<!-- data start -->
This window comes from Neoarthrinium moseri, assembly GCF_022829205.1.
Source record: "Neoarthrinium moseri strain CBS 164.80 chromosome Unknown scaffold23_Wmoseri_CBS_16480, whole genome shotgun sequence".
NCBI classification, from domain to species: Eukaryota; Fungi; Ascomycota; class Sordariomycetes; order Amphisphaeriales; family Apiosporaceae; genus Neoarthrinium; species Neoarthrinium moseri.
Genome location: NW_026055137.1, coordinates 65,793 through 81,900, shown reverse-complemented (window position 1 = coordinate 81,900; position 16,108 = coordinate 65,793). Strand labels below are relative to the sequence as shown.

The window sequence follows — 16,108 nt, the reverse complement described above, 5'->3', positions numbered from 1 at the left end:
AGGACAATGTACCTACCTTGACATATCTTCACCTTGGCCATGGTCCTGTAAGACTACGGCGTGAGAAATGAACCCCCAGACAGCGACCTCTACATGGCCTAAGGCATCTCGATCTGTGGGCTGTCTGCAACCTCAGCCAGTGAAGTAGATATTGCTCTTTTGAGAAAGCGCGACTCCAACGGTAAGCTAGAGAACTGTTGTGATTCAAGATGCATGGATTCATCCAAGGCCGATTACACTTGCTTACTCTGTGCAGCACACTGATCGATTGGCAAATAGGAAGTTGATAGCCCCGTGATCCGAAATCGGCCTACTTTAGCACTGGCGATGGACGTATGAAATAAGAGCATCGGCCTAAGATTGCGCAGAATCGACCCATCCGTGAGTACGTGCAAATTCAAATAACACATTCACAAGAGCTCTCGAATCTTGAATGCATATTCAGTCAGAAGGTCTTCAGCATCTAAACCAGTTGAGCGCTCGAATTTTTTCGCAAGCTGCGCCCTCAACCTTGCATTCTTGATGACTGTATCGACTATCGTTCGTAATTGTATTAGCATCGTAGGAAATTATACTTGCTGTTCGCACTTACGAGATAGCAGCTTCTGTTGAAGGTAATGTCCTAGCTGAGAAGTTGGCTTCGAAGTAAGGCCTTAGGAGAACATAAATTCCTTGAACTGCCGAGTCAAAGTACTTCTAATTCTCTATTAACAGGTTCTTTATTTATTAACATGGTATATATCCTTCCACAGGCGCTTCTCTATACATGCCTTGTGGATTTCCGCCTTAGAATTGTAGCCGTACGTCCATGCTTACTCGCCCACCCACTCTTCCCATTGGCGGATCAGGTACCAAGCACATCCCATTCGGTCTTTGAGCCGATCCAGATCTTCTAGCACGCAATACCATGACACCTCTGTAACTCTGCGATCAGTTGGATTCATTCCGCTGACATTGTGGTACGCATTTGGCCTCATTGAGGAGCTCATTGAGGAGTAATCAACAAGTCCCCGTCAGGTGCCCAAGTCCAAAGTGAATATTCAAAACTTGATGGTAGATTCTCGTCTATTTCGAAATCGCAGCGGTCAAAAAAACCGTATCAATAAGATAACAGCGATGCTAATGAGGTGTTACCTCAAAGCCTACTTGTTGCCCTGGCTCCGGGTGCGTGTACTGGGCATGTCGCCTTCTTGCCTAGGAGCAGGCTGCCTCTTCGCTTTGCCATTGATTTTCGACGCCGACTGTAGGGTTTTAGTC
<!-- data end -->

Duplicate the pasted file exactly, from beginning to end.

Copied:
This window comes from Neoarthrinium moseri, assembly GCF_022829205.1.
Source record: "Neoarthrinium moseri strain CBS 164.80 chromosome Unknown scaffold23_Wmoseri_CBS_16480, whole genome shotgun sequence".
NCBI classification, from domain to species: Eukaryota; Fungi; Ascomycota; class Sordariomycetes; order Amphisphaeriales; family Apiosporaceae; genus Neoarthrinium; species Neoarthrinium moseri.
Genome location: NW_026055137.1, coordinates 65,793 through 81,900, shown reverse-complemented (window position 1 = coordinate 81,900; position 16,108 = coordinate 65,793). Strand labels below are relative to the sequence as shown.

The window sequence follows — 16,108 nt, the reverse complement described above, 5'->3', positions numbered from 1 at the left end:
AGGACAATGTACCTACCTTGACATATCTTCACCTTGGCCATGGTCCTGTAAGACTACGGCGTGAGAAATGAACCCCCAGACAGCGACCTCTACATGGCCTAAGGCATCTCGATCTGTGGGCTGTCTGCAACCTCAGCCAGTGAAGTAGATATTGCTCTTTTGAGAAAGCGCGACTCCAACGGTAAGCTAGAGAACTGTTGTGATTCAAGATGCATGGATTCATCCAAGGCCGATTACACTTGCTTACTCTGTGCAGCACACTGATCGATTGGCAAATAGGAAGTTGATAGCCCCGTGATCCGAAATCGGCCTACTTTAGCACTGGCGATGGACGTATGAAATAAGAGCATCGGCCTAAGATTGCGCAGAATCGACCCATCCGTGAGTACGTGCAAATTCAAATAACACATTCACAAGAGCTCTCGAATCTTGAATGCATATTCAGTCAGAAGGTCTTCAGCATCTAAACCAGTTGAGCGCTCGAATTTTTTCGCAAGCTGCGCCCTCAACCTTGCATTCTTGATGACTGTATCGACTATCGTTCGTAATTGTATTAGCATCGTAGGAAATTATACTTGCTGTTCGCACTTACGAGATAGCAGCTTCTGTTGAAGGTAATGTCCTAGCTGAGAAGTTGGCTTCGAAGTAAGGCCTTAGGAGAACATAAATTCCTTGAACTGCCGAGTCAAAGTACTTCTAATTCTCTATTAACAGGTTCTTTATTTATTAACATGGTATATATCCTTCCACAGGCGCTTCTCTATACATGCCTTGTGGATTTCCGCCTTAGAATTGTAGCCGTACGTCCATGCTTACTCGCCCACCCACTCTTCCCATTGGCGGATCAGGTACCAAGCACATCCCATTCGGTCTTTGAGCCGATCCAGATCTTCTAGCACGCAATACCATGACACCTCTGTAACTCTGCGATCAGTTGGATTCATTCCGCTGACATTGTGGTACGCATTTGGCCTCATTGAGGAGCTCATTGAGGAGTAATCAACAAGTCCCCGTCAGGTGCCCAAGTCCAAAGTGAATATTCAAAACTTGATGGTAGATTCTCGTCTATTTCGAAATCGCAGCGGTCAAAAAAACCGTATCAATAAGATAACAGCGATGCTAATGAGGTGTTACCTCAAAGCCTACTTGTTGCCCTGGCTCCGGGTGCGTGTACTGGGCATGTCGCCTTCTTGCCTAGGAGCAGGCTGCCTCTTCGCTTTGCCATTGATTTTCGACGCCGACTGTAGGGTTTTAGTC